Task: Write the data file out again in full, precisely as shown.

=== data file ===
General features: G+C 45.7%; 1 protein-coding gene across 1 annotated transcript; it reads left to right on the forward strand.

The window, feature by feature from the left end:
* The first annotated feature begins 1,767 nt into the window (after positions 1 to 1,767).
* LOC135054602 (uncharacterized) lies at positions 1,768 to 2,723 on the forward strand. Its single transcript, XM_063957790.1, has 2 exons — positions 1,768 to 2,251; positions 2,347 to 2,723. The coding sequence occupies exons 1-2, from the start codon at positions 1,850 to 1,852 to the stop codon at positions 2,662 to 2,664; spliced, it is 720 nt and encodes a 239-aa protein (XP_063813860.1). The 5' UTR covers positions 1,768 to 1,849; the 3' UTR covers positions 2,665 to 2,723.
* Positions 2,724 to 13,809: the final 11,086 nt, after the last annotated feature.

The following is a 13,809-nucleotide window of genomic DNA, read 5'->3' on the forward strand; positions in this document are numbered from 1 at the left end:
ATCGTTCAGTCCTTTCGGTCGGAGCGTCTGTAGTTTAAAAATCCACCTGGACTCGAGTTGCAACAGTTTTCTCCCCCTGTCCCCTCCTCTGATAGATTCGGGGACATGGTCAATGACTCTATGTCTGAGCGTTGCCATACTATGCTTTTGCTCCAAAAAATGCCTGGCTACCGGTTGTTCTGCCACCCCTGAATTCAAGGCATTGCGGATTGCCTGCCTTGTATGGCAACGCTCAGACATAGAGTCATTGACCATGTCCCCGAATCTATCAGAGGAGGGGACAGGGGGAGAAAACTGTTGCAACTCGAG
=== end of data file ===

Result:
General features: G+C 45.7%; 1 protein-coding gene across 1 annotated transcript; it reads left to right on the forward strand.

The window, feature by feature from the left end:
* The first annotated feature begins 1,767 nt into the window (after positions 1 to 1,767).
* LOC135054602 (uncharacterized) lies at positions 1,768 to 2,723 on the forward strand. Its single transcript, XM_063957790.1, has 2 exons — positions 1,768 to 2,251; positions 2,347 to 2,723. The coding sequence occupies exons 1-2, from the start codon at positions 1,850 to 1,852 to the stop codon at positions 2,662 to 2,664; spliced, it is 720 nt and encodes a 239-aa protein (XP_063813860.1). The 5' UTR covers positions 1,768 to 1,849; the 3' UTR covers positions 2,665 to 2,723.
* Positions 2,724 to 13,809: the final 11,086 nt, after the last annotated feature.

The following is a 13,809-nucleotide window of genomic DNA, read 5'->3' on the forward strand; positions in this document are numbered from 1 at the left end:
ATCGTTCAGTCCTTTCGGTCGGAGCGTCTGTAGTTTAAAAATCCACCTGGACTCGAGTTGCAACAGTTTTCTCCCCCTGTCCCCTCCTCTGATAGATTCGGGGACATGGTCAATGACTCTATGTCTGAGCGTTGCCATACTATGCTTTTGCTCCAAAAAATGCCTGGCTACCGGTTGTTCTGCCACCCCTGAATTCAAGGCATTGCGGATTGCCTGCCTTGTATGGCAACGCTCAGACATAGAGTCATTGACCATGTCCCCGAATCTATCAGAGGAGGGGACAGGGGGAGAAAACTGTTGCAACTCGAG